Michael Jordan

Michael Jordan Their season opened in Boston, against a young Celtics team that had listened to 80-year-old Red Auerbach. David Stern’s name is on the basketball, Auerbach had said. Not Michael Jordan’s. That evening, Celtics TV analyst Tom Heinsohn made sure his audience knew who Jordan is not. He’s not God, Heinsohn said.

Everybody treats him like a messiah or something. He isn’t. If it seems odd, at this point, for so many to be confused about Michael Jordan’s identity, it’s only because Jordan makes it confusing. He does not own the Bulls, and he isn’t general manager, but as sure as they lost their opener to the Celtics and as sure as they drifted through the first two months of the season, he is the guy who built this team, for better or worse. Shortly after the Bulls defeated the Jazz in the NBA Finals last spring, Jordan said, We deserve a chance (to win a sixth title).

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Much of what has followed is a consequence of Jordan’s desire, ambition and power. Phil Jackson is coach, Scottie Pippen is still a part of the team, albeit disgruntled, and Dennis Rodman is back in Chicago, thanks to Jordan. The power to shape a basketball team, not just any team, but the defending NBA champions, winners of five titles in seven years, is impressive power, indeed. This is one reason Jordan, 34, is The Sporting News’ Most Powerful Person in Sports for 1997. Here’s another: Jim Jannard, chairman and president of Oakley, Inc., welcomed a new director, Bill Schmidt, onto his board this week.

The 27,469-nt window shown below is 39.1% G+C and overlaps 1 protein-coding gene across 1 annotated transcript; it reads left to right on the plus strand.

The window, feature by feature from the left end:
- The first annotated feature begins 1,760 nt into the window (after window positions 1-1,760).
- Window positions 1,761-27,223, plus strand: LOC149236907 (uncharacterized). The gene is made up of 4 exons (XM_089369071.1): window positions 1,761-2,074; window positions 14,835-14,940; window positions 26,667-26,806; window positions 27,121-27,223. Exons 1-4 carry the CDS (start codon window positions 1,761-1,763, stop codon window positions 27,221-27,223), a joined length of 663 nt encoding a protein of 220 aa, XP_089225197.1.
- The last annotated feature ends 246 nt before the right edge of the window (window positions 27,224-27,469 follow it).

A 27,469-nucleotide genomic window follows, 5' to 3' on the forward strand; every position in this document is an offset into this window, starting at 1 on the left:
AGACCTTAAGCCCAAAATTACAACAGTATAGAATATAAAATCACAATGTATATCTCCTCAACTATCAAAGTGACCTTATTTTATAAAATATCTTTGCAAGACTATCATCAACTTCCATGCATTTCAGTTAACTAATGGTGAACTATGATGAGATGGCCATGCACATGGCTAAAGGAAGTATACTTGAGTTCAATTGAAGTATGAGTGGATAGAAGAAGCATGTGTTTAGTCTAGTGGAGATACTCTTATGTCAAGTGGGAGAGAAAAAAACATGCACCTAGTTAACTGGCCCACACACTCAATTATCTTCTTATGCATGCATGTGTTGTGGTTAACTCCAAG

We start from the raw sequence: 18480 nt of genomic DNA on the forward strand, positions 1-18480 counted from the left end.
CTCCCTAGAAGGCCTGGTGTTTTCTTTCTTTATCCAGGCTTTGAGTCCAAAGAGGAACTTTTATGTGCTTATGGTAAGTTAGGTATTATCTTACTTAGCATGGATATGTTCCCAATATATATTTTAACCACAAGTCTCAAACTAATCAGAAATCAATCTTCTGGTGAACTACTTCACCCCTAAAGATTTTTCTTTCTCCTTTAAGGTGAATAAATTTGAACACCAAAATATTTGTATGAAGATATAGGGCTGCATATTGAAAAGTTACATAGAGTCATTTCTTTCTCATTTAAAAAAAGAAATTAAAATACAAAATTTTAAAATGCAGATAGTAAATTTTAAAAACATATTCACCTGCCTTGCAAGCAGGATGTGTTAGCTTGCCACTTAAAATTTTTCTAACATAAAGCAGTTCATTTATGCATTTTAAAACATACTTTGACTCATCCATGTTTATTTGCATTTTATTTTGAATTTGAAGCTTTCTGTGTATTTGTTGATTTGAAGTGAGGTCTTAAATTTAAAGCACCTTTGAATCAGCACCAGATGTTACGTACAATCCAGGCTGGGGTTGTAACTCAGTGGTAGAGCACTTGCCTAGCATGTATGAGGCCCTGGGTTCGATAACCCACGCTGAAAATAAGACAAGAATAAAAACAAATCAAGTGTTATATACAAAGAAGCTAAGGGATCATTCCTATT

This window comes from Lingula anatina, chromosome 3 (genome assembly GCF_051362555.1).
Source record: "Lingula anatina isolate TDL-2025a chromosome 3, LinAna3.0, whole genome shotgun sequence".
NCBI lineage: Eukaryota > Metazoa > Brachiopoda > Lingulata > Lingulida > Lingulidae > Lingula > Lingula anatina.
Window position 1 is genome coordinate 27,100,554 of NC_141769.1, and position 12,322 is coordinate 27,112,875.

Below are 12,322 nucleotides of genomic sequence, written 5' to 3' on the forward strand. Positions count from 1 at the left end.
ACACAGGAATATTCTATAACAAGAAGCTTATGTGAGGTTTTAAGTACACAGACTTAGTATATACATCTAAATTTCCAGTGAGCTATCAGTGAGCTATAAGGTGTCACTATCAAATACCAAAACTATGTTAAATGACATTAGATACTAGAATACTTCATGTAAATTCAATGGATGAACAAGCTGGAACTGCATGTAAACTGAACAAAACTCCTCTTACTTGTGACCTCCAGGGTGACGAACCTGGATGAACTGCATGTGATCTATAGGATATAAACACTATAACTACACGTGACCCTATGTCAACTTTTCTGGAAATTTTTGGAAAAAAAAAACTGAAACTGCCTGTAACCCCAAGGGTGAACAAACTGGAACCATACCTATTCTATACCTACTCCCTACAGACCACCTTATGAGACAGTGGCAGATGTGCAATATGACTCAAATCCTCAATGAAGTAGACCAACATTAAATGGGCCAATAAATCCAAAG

California-based Oakley manufactures high-tech sunglasses at a state-of-the-art Orange County factory. Schmidt is executive vice president of Quaker Oats-Gatorade, creator of the successful Be Like Mike” ad campaign in which Gatorade and the basketball superstar beckon thirsty consumers. Jannard and Schmidt were introduced by Jordan, an Oakley director who is developing an inside game-soaring high above boardrooms-to complement his outside shot as a marketing superstar. The cross-pollination of Oakley and Gatorade, Jannard and Schmidt, is a reflection of Jordan’s power outside the game, just as his shaping of the Bulls reflects it within. He becomes the first No.